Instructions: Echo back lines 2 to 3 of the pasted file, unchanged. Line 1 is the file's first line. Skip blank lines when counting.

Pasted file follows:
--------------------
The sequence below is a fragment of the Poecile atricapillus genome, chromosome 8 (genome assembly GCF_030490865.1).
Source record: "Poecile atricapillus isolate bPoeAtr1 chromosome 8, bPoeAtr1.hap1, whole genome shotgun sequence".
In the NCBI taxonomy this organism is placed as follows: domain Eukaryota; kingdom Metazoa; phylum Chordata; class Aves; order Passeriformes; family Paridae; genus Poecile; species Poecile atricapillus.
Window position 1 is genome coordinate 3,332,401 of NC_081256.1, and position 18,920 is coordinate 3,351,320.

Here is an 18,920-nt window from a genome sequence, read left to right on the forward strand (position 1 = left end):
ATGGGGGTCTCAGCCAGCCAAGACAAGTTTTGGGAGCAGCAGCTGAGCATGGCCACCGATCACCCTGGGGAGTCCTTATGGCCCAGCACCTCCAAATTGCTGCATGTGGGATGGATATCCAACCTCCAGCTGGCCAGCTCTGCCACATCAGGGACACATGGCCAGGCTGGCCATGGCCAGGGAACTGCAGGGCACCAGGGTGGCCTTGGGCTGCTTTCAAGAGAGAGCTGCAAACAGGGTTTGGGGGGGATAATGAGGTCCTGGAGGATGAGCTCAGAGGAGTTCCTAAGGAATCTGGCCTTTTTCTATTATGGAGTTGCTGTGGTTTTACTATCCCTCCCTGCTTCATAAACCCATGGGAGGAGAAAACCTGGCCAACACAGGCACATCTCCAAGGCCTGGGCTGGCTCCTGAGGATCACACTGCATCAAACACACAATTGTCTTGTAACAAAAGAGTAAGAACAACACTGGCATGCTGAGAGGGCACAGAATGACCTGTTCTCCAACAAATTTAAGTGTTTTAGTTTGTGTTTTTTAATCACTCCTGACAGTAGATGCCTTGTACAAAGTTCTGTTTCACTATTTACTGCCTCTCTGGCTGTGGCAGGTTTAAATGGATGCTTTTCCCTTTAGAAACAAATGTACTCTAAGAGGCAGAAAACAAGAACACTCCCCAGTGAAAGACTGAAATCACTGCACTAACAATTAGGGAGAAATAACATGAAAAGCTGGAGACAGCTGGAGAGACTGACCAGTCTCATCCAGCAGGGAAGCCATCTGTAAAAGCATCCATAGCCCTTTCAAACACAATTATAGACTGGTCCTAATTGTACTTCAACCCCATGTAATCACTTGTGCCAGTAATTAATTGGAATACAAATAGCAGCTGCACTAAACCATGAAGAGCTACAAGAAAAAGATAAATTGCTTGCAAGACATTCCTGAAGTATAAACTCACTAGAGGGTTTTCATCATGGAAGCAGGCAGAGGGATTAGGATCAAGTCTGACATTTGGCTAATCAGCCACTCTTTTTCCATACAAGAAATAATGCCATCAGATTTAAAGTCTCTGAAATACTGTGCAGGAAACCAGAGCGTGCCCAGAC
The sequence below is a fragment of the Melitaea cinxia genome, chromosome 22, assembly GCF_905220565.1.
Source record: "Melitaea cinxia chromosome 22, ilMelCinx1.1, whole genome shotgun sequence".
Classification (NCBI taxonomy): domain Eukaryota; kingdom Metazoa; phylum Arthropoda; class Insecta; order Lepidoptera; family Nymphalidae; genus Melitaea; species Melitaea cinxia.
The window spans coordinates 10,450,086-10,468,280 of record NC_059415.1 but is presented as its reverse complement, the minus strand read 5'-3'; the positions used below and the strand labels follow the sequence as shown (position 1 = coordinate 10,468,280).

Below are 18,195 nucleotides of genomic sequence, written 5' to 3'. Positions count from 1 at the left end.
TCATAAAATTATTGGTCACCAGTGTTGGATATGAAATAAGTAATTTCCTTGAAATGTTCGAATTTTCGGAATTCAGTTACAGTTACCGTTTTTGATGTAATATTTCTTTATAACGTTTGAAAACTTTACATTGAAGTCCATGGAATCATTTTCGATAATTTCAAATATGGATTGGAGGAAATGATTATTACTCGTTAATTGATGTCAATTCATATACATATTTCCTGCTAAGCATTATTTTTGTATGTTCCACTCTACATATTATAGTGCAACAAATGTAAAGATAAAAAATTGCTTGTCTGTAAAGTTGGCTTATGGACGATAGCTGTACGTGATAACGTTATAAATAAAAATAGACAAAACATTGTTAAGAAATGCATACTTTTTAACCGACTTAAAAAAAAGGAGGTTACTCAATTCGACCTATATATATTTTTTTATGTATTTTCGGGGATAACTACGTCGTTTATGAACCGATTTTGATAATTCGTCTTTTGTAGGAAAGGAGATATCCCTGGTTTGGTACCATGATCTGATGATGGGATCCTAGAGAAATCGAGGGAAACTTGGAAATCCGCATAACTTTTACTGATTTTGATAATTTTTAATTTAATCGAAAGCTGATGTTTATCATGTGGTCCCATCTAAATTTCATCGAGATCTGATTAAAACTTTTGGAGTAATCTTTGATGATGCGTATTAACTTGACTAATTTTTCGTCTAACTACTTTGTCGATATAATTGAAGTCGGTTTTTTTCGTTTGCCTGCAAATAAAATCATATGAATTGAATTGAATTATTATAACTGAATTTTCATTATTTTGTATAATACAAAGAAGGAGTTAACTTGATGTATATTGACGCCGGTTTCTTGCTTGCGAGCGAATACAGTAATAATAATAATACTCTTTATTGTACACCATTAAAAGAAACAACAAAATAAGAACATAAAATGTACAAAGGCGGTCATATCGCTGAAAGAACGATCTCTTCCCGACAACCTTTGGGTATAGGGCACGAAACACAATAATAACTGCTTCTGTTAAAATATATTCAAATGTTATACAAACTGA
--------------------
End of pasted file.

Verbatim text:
Source record: "Poecile atricapillus isolate bPoeAtr1 chromosome 8, bPoeAtr1.hap1, whole genome shotgun sequence".
In the NCBI taxonomy this organism is placed as follows: domain Eukaryota; kingdom Metazoa; phylum Chordata; class Aves; order Passeriformes; family Paridae; genus Poecile; species Poecile atricapillus.